At the outset, let’s be clear: There is no legal basis for any such laws, whether because of the overreach they would involve, or the fact that any actual illegalities are already covered by existing legislation, such as state laws against forced conversions and criminal intimidation under the IPC.
As long as there are two consenting adults involved, the right to privacy and the right to practice a religion or faith of one’s choice preclude any interference by the state, the courts, right-wing goons and even the families of the couple – no amount of creativity in the wording of the legislation can change that.
But legality isn’t a consideration when it comes to the ‘Love Jihad’ laws and it never has been of any concern to those who have propagated this concept. And this is where these touted new laws fall in step with anti-miscegenation laws such as the second Nuremberg Law, or the laws in the US and apartheid South Africa.
What We Risk Unleashing
Now, you might say that this is a false equivalence because those laws were based on race, rather than religion. However, as discussed earlier, the specifics of those laws were never the point: The objective was to target particular communities, sharpen divisions between them and the community in power, and make discrimination easier. That is exactly what the ‘Love Jihad’ narrative does as well.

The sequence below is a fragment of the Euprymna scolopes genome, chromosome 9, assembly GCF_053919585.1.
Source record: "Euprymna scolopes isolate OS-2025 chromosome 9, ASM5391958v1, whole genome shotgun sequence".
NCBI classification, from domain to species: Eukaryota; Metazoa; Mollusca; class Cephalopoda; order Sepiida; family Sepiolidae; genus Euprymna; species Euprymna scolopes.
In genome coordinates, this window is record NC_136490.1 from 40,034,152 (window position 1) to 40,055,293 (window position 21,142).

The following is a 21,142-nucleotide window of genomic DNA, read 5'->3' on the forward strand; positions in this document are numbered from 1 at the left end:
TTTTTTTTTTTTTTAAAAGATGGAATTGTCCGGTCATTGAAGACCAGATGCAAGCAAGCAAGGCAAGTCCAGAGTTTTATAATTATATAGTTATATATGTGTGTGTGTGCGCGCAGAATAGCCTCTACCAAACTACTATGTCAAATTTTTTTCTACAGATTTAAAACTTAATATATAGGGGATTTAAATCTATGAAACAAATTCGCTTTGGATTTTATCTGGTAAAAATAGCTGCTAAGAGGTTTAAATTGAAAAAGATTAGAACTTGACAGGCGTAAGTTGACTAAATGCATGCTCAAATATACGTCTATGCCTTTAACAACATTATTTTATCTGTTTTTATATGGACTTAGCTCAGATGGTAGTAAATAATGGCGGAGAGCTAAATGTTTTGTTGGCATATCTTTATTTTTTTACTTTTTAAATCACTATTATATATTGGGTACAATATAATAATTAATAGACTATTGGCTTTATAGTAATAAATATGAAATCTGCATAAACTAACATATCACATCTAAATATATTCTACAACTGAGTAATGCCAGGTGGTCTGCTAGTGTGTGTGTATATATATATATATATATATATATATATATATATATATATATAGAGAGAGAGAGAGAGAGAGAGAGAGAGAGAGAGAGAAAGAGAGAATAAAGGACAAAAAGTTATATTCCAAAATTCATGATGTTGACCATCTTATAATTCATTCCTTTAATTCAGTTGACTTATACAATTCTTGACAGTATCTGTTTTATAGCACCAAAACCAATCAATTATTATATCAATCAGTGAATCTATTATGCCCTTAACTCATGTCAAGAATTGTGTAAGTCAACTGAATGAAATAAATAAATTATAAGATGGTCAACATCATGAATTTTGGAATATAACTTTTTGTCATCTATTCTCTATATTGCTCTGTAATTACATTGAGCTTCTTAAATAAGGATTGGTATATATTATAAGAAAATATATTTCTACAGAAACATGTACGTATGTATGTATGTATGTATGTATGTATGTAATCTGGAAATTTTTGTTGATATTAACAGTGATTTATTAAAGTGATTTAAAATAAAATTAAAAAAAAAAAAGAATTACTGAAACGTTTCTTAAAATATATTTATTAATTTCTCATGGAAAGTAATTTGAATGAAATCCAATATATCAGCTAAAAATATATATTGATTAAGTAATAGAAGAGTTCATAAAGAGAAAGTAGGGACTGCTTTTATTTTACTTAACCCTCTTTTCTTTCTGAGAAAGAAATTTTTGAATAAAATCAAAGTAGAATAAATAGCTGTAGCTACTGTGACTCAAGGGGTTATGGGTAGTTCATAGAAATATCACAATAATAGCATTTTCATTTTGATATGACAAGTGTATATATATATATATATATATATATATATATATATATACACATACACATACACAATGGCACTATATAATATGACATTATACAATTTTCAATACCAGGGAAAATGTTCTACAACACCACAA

This is driven home by the way these laws are being framed as necessary to ‘protect’ Hindu women and their honour, with the emphasis on predation by Muslim men – completely ignoring the agency of consenting adults who enter into inter-faith relationships.
The enabling of harassment of mixed couples by these new ‘Love Jihad’ laws is yet another area of similarity. Remember that passage with the blanks from the start of this piece?
“Mixed couples grew weary of the “condemnation and harassment they faced on a near daily basis” from the rest of their community… The communal disapproval began even before the Nuremberg Laws were enacted; due to their passage, many mixed couples simply decided that it was better to split when their relationship became a burden and source of danger.”